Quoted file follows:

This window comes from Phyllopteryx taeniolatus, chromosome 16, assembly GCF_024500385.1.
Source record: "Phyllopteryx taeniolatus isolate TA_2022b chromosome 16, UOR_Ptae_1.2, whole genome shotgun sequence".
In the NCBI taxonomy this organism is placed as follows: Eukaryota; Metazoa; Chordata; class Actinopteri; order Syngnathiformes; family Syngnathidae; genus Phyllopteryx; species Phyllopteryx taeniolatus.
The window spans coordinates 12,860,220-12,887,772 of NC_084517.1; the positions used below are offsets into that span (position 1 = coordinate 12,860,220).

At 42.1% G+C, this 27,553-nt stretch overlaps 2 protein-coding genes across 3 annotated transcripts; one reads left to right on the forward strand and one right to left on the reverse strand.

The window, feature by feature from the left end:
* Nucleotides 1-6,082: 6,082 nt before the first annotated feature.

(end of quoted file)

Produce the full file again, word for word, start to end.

This window comes from Phyllopteryx taeniolatus, chromosome 16, assembly GCF_024500385.1.
Source record: "Phyllopteryx taeniolatus isolate TA_2022b chromosome 16, UOR_Ptae_1.2, whole genome shotgun sequence".
In the NCBI taxonomy this organism is placed as follows: Eukaryota; Metazoa; Chordata; class Actinopteri; order Syngnathiformes; family Syngnathidae; genus Phyllopteryx; species Phyllopteryx taeniolatus.
The window spans coordinates 12,860,220-12,887,772 of NC_084517.1; the positions used below are offsets into that span (position 1 = coordinate 12,860,220).

At 42.1% G+C, this 27,553-nt stretch overlaps 2 protein-coding genes across 3 annotated transcripts; one reads left to right on the forward strand and one right to left on the reverse strand.

The window, feature by feature from the left end:
* Nucleotides 1-6,082: 6,082 nt before the first annotated feature.